Structural vulnerability assessment is one of the key components of NORSAR’s research and collaboration projects in worldwide earthquake-affected regions.
Structural vulnerability defines the potential of a particular class of buildings or infrastructure facilities to be affected or damaged under a given ground-motion intensity.
NORSAR further provides consultancy services within structural earthquake engineering:
- Comprehensive engineering assessment and design services of standard structures and bridges using advanced structural modelling and analysis procedures: nonlinear static performance-based design, nonlinear dynamic.
- Comprehensive evaluation of seismic vulnerability (structural, non-structural and operational) for a wide range of existing buildings and structures, such as residential and commercial buildings, public/governmental buildings, industrial facilities.
- Detailed retrofitting and strengthening measures to increase earthquake safety (i.e., improve the dynamic earthquake response of the building) and mitigate the effect of a defined earthquake threat. Mitigation solutions are defined taking into account the societal-economic condition of our clients and the regional environmental context.
- NORSAR’s engineering services can be extended to include estimation of Probable Maximum Losses (assessment of financial losses due to building damage and business interruption possible for various earthquake scenarios. Provide cost-benefit analysis associated to pre- and post-retrofit conditions.)
The structural vulnerability assessment
A structural vulnerability assessment generally provides a clear picture in understanding the vulnerability of a certain structural system typology, i.e., its susceptibility to suffer damage, and how this vulnerability is affected by the various structural and non-structural components. The outcomes of a structural vulnerability assessment are used as input data when developing prevention and mitigation measures (e.g. strengthening and retrofitting), as well as building code provisions and guidelines.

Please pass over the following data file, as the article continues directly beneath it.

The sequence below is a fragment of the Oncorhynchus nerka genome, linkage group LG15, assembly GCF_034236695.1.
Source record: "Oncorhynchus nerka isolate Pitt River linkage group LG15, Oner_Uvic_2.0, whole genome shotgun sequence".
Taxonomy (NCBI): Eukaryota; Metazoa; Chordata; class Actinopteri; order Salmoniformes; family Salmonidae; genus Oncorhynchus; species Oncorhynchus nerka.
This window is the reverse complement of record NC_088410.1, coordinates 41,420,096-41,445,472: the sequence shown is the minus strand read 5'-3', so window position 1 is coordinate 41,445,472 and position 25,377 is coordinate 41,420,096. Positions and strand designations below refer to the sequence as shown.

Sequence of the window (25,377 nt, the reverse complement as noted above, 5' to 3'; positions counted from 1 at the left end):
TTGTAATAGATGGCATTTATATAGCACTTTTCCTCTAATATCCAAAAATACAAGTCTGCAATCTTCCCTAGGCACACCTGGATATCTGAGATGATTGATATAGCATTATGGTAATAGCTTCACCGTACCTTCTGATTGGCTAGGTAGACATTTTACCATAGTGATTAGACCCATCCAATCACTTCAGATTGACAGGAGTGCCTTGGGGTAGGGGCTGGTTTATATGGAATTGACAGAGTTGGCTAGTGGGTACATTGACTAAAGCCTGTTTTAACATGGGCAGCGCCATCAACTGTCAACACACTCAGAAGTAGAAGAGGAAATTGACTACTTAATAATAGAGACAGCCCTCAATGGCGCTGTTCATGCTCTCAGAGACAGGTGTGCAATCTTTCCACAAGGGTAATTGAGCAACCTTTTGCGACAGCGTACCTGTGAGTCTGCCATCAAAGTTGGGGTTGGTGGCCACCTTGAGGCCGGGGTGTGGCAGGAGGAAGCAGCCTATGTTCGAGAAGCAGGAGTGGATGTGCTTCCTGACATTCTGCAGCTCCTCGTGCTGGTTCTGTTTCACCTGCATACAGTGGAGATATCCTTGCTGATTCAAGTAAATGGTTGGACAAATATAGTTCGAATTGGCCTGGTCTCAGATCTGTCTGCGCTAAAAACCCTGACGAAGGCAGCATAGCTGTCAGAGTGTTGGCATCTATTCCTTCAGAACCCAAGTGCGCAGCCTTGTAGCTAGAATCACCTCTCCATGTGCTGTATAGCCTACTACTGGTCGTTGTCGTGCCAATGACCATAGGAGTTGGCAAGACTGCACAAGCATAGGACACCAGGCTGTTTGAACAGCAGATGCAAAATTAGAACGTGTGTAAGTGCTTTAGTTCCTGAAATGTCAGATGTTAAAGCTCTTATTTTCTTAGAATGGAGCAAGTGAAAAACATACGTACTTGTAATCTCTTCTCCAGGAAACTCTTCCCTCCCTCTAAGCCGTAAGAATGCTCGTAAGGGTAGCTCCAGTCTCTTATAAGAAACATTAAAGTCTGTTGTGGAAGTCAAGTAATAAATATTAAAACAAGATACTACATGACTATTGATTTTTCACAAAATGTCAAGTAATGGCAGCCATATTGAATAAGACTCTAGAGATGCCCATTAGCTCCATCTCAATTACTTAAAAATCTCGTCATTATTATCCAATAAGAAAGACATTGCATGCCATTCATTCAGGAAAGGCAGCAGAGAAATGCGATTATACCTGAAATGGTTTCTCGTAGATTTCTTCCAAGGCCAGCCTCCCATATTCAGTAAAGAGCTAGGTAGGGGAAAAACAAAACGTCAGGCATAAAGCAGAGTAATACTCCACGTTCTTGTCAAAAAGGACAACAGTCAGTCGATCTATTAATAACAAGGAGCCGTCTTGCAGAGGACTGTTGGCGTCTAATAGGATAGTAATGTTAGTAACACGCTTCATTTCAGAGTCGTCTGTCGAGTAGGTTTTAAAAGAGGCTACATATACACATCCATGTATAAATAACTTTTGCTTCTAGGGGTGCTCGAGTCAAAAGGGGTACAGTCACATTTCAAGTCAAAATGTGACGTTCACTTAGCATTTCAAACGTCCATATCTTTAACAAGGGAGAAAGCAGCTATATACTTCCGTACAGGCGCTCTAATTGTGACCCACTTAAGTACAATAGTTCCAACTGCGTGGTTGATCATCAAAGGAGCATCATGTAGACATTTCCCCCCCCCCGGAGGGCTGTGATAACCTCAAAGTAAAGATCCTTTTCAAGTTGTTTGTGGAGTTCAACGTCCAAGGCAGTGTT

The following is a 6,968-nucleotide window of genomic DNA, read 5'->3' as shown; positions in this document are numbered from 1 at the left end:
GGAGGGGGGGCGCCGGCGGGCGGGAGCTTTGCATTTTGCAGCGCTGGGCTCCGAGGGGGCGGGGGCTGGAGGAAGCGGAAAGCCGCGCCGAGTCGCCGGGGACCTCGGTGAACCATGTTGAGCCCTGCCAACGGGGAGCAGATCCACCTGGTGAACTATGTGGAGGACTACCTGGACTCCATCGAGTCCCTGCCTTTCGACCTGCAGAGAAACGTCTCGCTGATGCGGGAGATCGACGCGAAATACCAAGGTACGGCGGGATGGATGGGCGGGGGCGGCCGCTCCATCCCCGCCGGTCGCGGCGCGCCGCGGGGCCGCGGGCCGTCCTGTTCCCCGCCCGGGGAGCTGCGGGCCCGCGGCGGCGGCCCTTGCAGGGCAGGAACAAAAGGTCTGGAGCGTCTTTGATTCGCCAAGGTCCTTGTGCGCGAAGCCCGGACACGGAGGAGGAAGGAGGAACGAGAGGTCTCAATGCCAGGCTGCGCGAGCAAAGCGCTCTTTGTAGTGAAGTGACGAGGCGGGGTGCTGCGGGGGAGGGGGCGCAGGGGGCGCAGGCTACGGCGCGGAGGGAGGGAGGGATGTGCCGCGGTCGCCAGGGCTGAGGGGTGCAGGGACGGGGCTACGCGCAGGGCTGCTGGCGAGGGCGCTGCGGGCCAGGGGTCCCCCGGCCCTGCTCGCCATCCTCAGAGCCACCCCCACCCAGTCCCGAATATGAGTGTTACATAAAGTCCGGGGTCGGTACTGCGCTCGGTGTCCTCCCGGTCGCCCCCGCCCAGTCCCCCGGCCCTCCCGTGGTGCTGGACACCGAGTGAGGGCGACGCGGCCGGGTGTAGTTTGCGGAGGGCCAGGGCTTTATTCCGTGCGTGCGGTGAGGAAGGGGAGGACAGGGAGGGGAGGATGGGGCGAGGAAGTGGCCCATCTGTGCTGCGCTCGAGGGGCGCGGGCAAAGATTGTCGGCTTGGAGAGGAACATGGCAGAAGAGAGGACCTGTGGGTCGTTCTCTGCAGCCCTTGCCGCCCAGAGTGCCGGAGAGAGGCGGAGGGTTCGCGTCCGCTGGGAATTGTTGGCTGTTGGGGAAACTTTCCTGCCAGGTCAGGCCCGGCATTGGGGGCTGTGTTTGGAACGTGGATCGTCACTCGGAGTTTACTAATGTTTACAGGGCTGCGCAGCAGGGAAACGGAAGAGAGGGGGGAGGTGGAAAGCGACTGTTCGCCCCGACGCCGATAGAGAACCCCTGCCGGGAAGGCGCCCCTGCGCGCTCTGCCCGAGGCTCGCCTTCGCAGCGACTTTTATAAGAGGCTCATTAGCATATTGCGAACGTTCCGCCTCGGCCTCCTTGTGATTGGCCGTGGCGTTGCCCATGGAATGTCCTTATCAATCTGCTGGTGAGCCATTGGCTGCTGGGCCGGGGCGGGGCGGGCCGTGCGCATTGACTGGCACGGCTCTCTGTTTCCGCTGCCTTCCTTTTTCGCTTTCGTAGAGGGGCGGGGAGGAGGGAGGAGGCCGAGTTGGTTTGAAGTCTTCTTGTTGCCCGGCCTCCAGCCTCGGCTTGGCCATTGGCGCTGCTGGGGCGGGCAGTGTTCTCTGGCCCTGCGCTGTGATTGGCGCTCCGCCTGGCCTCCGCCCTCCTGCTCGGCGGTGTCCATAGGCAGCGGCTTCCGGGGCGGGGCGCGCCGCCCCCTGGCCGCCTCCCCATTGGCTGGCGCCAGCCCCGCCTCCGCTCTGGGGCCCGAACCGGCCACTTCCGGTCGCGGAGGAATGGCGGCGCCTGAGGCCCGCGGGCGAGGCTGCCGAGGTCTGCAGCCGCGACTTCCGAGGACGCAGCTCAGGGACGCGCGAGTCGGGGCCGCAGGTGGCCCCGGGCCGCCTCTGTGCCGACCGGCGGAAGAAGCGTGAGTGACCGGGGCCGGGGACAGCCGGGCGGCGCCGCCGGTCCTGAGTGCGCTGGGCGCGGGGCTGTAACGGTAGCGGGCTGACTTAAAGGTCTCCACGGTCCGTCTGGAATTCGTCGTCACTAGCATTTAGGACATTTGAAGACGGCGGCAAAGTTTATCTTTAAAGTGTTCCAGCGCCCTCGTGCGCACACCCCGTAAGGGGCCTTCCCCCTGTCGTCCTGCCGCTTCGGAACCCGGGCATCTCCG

A great number of methods and procedures, which range from basic to more advanced procedures, are available for both modelling and measuring structural vulnerability. The choice between the different methods depends on the degree of risk, i.e., the criticality of the selected building/facility, and the likelihood of unacceptable consequences in case of an earthquake disaster.
The structural analysis process
The scheme below illustrates the general structural analysis process towards identifying the structural vulnerability of a building. The structural analysis is generally conducted by three main steps: 1) definition of the structural system and the mathematical/numerical modelling of the building; 2) estimation of the physical damage given the ground-motion intensity (i.e., conducting a physical damage-to-ground motion intensity correlation); 3) evaluation of the overall seismic performance, i.e., the level of vulnerability, given the ground-motion intensity. (Note that the same process applies to the design of a building.)
The repeat of the structural vulnerability assessment process for various ground-motion intensity levels (i.e., conduct continuous correlation between physical damage with a measure of ground-motion intensity) will result in the development of fragility curves. These analytically derived fragility curves define the conditional probability of the seismic demand placed upon the structure exceeding its capacity for a given level of ground-motion intensity. Furthermore, the measured seismic demand imposed by a given level of ground motion can be translated into economic or monetary loss (i.e., estimation of repair and reconstruction costs) by convolving the building response with the cumulative cost of a given damage state. The repeat of this process for various ground-motion intensity levels will result in the development of a Mean Loss Curve that can be used to predict the economic loss consequences of various earthquake scenarios.